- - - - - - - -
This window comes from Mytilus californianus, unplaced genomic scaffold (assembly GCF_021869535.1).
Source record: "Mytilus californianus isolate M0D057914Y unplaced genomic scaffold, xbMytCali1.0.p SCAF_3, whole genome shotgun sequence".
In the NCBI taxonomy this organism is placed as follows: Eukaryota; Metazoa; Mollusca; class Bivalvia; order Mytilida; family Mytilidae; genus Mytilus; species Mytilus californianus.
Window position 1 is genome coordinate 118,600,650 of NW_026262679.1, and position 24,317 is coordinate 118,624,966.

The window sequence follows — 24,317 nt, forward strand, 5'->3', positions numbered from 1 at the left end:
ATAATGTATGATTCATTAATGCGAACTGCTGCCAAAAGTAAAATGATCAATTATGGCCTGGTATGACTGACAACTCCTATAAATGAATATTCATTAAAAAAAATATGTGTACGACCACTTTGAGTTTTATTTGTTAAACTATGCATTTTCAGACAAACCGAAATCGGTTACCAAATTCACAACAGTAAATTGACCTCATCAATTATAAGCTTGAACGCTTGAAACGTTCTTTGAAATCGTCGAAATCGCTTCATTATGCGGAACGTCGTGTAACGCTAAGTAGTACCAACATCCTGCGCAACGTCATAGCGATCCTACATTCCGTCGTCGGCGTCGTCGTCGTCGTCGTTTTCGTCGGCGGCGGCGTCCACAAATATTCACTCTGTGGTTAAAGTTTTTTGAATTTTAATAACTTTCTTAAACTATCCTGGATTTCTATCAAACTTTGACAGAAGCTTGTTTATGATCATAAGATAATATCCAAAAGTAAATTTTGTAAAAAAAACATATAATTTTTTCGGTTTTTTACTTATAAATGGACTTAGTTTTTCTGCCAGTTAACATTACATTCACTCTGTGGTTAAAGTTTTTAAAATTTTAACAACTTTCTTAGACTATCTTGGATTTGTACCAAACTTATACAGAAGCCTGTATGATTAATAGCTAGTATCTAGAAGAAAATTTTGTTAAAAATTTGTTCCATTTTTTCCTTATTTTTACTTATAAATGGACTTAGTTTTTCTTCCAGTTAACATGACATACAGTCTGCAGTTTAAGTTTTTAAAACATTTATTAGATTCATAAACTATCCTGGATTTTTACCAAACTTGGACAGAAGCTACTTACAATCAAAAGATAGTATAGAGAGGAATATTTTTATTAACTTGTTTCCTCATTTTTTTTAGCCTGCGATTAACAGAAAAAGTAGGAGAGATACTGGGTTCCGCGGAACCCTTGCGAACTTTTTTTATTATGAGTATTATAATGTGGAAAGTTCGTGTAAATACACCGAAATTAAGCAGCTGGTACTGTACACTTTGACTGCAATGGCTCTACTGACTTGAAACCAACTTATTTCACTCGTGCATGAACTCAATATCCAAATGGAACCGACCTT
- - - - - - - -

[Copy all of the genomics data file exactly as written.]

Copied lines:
This window comes from Mytilus californianus, unplaced genomic scaffold (assembly GCF_021869535.1).
Source record: "Mytilus californianus isolate M0D057914Y unplaced genomic scaffold, xbMytCali1.0.p SCAF_3, whole genome shotgun sequence".
In the NCBI taxonomy this organism is placed as follows: Eukaryota; Metazoa; Mollusca; class Bivalvia; order Mytilida; family Mytilidae; genus Mytilus; species Mytilus californianus.
Window position 1 is genome coordinate 118,600,650 of NW_026262679.1, and position 24,317 is coordinate 118,624,966.

The window sequence follows — 24,317 nt, forward strand, 5'->3', positions numbered from 1 at the left end:
ATAATGTATGATTCATTAATGCGAACTGCTGCCAAAAGTAAAATGATCAATTATGGCCTGGTATGACTGACAACTCCTATAAATGAATATTCATTAAAAAAAATATGTGTACGACCACTTTGAGTTTTATTTGTTAAACTATGCATTTTCAGACAAACCGAAATCGGTTACCAAATTCACAACAGTAAATTGACCTCATCAATTATAAGCTTGAACGCTTGAAACGTTCTTTGAAATCGTCGAAATCGCTTCATTATGCGGAACGTCGTGTAACGCTAAGTAGTACCAACATCCTGCGCAACGTCATAGCGATCCTACATTCCGTCGTCGGCGTCGTCGTCGTCGTCGTTTTCGTCGGCGGCGGCGTCCACAAATATTCACTCTGTGGTTAAAGTTTTTTGAATTTTAATAACTTTCTTAAACTATCCTGGATTTCTATCAAACTTTGACAGAAGCTTGTTTATGATCATAAGATAATATCCAAAAGTAAATTTTGTAAAAAAAACATATAATTTTTTCGGTTTTTTACTTATAAATGGACTTAGTTTTTCTGCCAGTTAACATTACATTCACTCTGTGGTTAAAGTTTTTAAAATTTTAACAACTTTCTTAGACTATCTTGGATTTGTACCAAACTTATACAGAAGCCTGTATGATTAATAGCTAGTATCTAGAAGAAAATTTTGTTAAAAATTTGTTCCATTTTTTCCTTATTTTTACTTATAAATGGACTTAGTTTTTCTTCCAGTTAACATGACATACAGTCTGCAGTTTAAGTTTTTAAAACATTTATTAGATTCATAAACTATCCTGGATTTTTACCAAACTTGGACAGAAGCTACTTACAATCAAAAGATAGTATAGAGAGGAATATTTTTATTAACTTGTTTCCTCATTTTTTTTAGCCTGCGATTAACAGAAAAAGTAGGAGAGATACTGGGTTCCGCGGAACCCTTGCGAACTTTTTTTATTATGAGTATTATAATGTGGAAAGTTCGTGTAAATACACCGAAATTAAGCAGCTGGTACTGTACACTTTGACTGCAATGGCTCTACTGACTTGAAACCAACTTATTTCACTCGTGCATGAACTCAATATCCAAATGGAACCGACCTT